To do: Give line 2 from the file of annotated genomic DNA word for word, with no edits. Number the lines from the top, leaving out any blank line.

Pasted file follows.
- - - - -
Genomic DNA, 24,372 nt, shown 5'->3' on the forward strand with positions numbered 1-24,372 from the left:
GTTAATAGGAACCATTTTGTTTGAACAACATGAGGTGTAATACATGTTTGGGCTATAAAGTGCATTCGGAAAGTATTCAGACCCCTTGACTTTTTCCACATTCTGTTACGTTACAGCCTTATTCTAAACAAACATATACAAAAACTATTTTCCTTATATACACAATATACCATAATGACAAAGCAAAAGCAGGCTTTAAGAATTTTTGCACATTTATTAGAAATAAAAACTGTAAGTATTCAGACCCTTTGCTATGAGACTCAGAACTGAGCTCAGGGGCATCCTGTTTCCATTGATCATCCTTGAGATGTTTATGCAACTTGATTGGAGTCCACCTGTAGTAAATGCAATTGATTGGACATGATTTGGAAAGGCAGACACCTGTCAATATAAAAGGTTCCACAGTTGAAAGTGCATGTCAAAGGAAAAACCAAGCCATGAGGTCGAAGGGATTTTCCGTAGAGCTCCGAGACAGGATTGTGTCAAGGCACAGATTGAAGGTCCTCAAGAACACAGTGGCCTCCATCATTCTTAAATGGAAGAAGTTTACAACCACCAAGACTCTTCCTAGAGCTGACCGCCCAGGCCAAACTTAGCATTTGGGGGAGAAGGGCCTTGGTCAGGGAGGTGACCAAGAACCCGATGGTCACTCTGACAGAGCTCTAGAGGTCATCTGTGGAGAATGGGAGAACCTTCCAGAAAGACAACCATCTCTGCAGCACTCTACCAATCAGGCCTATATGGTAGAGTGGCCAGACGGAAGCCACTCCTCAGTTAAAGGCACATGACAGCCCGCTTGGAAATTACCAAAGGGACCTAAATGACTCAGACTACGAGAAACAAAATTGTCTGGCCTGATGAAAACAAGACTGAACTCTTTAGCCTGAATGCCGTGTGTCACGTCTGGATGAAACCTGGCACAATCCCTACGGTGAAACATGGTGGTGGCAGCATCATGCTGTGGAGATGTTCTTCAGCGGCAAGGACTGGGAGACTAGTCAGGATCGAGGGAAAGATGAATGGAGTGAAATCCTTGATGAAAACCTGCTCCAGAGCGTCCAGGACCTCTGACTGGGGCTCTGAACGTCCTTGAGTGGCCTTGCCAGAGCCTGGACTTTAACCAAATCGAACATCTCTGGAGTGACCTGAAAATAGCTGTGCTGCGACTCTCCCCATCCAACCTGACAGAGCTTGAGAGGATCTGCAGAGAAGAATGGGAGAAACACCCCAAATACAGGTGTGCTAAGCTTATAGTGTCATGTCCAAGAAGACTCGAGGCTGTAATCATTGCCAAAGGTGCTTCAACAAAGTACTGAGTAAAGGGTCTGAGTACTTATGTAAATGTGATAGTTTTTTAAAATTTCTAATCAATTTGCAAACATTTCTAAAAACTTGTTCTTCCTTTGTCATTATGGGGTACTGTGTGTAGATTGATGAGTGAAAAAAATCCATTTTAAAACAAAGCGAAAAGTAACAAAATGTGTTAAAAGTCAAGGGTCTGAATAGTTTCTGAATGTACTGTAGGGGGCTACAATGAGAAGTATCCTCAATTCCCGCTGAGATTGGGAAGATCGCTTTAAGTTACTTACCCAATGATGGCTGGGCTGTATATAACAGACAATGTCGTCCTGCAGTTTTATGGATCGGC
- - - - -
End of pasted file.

GTTAATAGGAACCATTTTGTTTGAACAACATGAGGTGTAATACATGTTTGGGCTATAAAGTGCATTCGGAAAGTATTCAGACCCCTTGACTTTTTCCACATTCTGTTACGTTACAGCCTTATTCTAAACAAACATATACAAAAACTATTTTCCTTATATACACAATATACCATAATGACAAAGCAAAAGCAGGCTTTAAGAATTTTTGCACATTTATTAGAAATAAAAACTGTAAGTATTCAGACCCTTTGCTATGAGACTCAGAACTGAGCTCAGGGGCATCCTGTTTCCATTGATCATCCTTGAGATGTTTATGCAACTTGATTGGAGTCCACCTGTAGTAAATGCAATTGATTGGACATGATTTGGAAAGGCAGACACCTGTCAATATAAAAGGTTCCACAGTTGAAAGTGCATGTCAAAGGAAAAACCAAGCCATGAGGTCGAAGGGATTTTCCGTAGAGCTCCGAGACAGGATTGTGTCAAGGCACAGATTGAAGGTCCTCAAGAACACAGTGGCCTCCATCATTCTTAAATGGAAGAAGTTTACAACCACCAAGACTCTTCCTAGAGCTGACCGCCCAGGCCAAACTTAGCATTTGGGGGAGAAGGGCCTTGGTCAGGGAGGTGACCAAGAACCCGATGGTCACTCTGACAGAGCTCTAGAGGTCATCTGTGGAGAATGGGAGAACCTTCCAGAAAGACAACCATCTCTGCAGCACTCTACCAATCAGGCCTATATGGTAGAGTGGCCAGACGGAAGCCACTCCTCAGTTAAAGGCACATGACAGCCCGCTTGGAAATTACCAAAGGGACCTAAATGACTCAGACTACGAGAAACAAAATTGTCTGGCCTGATGAAAACAAGACTGAACTCTTTAGCCTGAATGCCGTGTGTCACGTCTGGATGAAACCTGGCACAATCCCTACGGTGAAACATGGTGGTGGCAGCATCATGCTGTGGAGATGTTCTTCAGCGGCAAGGACTGGGAGACTAGTCAGGATCGAGGGAAAGATGAATGGAGTGAAATCCTTGATGAAAACCTGCTCCAGAGCGTCCAGGACCTCTGACTGGGGCTCTGAACGTCCTTGAGTGGCCTTGCCAGAGCCTGGACTTTAACCAAATCGAACATCTCTGGAGTGACCTGAAAATAGCTGTGCTGCGACTCTCCCCATCCAACCTGACAGAGCTTGAGAGGATCTGCAGAGAAGAATGGGAGAAACACCCCAAATACAGGTGTGCTAAGCTTATAGTGTCATGTCCAAGAAGACTCGAGGCTGTAATCATTGCCAAAGGTGCTTCAACAAAGTACTGAGTAAAGGGTCTGAGTACTTATGTAAATGTGATAGTTTTTTAAAATTTCTAATCAATTTGCAAACATTTCTAAAAACTTGTTCTTCCTTTGTCATTATGGGGTACTGTGTGTAGATTGATGAGTGAAAAAAATCCATTTTAAAACAAAGCGAAAAGTAACAAAATGTGTTAAAAGTCAAGGGTCTGAATAGTTTCTGAATGTACTGTAGGGGGCTACAATGAGAAGTATCCTCAATTCCCGCTGAGATTGGGAAGATCGCTTTAAGTTACTTACCCAATGATGGCTGGGCTGTATATAACAGACAATGTCGTCCTGCAGTTTTATGGATCGGC